These Lenten paraments were made at the request of our pastor for our River City Church of DeBary. The purple fabric reflects the liturgical color for this season.
The embroidery is another beauty from Windstar Embroidery Designs which has an enormous selection of spectacular liturgical designs. This one is offered in two sizes, the smaller for the side-hanging bookmarks and the larger for the pulpit scarf.
Additionally, the cross drape, seen on the far right, was included in the set. It is a 4 yards by 45″. The set was hung the day before Ash Wednesday.
I’ve been sewing for many, many years and created a variety of items from clothing to quilts to home dec. But none of this experience seemed helpful as I ventured into the world of stitching church paraments. There are so many things that go into making what looks like a simple project.
As usual, I did a good bit of research for standard sizes, etc. But nowhere could I find specifics on actually making the standard 3 piece set: pulpit scarf and two bookmarks to hang on either side. Instructions for altar cloths, stoles, priest robes and other clerical garb are plentiful. My on-line searches rendered only information for purchasing them.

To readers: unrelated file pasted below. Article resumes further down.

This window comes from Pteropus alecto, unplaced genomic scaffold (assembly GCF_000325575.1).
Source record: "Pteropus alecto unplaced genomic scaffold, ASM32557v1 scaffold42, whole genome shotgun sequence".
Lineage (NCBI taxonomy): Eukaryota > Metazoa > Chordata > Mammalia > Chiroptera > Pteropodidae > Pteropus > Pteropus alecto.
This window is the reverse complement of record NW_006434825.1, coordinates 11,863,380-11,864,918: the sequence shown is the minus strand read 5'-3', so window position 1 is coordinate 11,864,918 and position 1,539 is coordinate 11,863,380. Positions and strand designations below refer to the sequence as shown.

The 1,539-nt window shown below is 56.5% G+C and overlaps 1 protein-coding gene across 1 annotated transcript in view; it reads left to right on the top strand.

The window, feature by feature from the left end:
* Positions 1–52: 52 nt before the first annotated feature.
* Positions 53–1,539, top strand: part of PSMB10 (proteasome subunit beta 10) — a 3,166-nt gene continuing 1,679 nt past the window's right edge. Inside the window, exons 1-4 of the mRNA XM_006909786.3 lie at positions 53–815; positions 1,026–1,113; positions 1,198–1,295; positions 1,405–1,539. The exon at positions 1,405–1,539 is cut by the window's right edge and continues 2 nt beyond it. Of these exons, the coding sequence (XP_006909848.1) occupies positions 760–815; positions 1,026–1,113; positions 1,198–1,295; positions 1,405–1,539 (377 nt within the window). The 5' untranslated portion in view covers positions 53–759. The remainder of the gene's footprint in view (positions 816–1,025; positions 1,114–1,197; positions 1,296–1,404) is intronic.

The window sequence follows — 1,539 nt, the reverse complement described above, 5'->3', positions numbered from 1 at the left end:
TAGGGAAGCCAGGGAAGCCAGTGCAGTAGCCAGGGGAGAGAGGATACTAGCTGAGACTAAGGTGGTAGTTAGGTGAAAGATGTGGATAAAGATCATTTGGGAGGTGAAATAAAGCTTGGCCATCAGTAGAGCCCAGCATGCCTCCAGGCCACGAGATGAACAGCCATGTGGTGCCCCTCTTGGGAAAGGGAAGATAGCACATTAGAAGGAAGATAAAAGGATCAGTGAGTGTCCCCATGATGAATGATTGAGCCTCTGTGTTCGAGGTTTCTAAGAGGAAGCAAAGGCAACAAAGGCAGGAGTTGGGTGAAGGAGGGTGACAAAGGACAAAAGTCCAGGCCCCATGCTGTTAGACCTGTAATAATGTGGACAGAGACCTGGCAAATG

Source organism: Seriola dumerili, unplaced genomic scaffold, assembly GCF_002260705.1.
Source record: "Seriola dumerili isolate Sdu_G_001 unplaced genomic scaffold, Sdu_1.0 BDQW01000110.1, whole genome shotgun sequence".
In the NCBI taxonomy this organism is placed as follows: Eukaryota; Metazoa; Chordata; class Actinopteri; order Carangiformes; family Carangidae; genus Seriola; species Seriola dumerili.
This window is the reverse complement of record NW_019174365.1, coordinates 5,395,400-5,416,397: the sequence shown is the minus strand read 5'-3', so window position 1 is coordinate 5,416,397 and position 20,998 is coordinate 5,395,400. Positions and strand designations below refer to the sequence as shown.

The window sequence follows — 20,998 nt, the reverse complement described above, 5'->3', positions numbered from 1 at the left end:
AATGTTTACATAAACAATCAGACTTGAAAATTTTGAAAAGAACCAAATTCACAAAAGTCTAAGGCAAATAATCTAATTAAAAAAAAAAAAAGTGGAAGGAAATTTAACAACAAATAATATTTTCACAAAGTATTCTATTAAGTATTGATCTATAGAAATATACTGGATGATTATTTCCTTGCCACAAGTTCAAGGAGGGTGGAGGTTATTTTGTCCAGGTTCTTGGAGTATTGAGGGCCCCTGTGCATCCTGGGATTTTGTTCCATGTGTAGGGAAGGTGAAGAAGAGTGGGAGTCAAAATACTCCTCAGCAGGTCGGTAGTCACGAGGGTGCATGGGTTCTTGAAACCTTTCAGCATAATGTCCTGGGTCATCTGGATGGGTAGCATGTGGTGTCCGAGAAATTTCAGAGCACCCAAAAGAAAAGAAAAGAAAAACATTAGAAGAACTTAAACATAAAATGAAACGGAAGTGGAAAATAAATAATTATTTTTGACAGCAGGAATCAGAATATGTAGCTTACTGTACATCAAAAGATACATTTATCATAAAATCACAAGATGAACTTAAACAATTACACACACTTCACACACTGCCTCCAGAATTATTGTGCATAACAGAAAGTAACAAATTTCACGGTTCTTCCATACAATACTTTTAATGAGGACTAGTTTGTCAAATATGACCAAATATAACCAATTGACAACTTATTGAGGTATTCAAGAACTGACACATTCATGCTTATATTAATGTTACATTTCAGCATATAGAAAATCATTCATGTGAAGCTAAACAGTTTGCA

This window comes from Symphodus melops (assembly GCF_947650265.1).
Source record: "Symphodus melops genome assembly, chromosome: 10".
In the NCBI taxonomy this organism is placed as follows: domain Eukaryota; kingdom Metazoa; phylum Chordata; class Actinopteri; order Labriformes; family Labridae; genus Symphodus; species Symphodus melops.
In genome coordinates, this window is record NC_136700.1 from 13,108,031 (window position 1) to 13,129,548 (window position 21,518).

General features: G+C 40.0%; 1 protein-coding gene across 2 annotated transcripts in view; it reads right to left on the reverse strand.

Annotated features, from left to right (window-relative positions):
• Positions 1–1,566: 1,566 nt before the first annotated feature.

I’d really like to take a tour one of the companies which makes the standard paraments, all of which are perfectly flat and hang straight. I want to know the best fabric choice, the best lining, the best stabilizer and all the considerations that go into making a worthy parament.
While I am not entirely satisfied with these. they are a huge improvement over my first set. They were green for “ordinary” time, the period between special church seasons. Even after taking them apart three times in an effort to eliminate the rippling, they still were unacceptable, in my opinion.
This picture taken from the back of the church looks marginally okay.
But when parishoners were seated in the front 3/4 of the church, what they see is this up close image….shudder! Additionally, the large cross blocked almost half of the design, though it is not obvious in this photo taken at a bit of an angle.
They were made of silk dupioni and lined/interfaced/stabilized differently in each of my three painstaking attempts to fix them. They look like someone wadded them up for a pillow, though they were pressed absolutely flat an hour before they were hung. I am embarrassed to show these, but hey, we’re friends, right?
And we’re trying to learn from one another. So if any of you have experience, tips, advice or whatever, it is obvious from these photos that I could use any help you have to offer. I would be so appreciative.
As soon as I finish a few more must-do’s, I’ll work on white paraments for Easter. So send me any tips and advice you have.
Meanwhile, Christians, keep this in mind:
There’s something about it that makes sense, Lent. You give something up, and everything’s more joyful. Elaine Stritch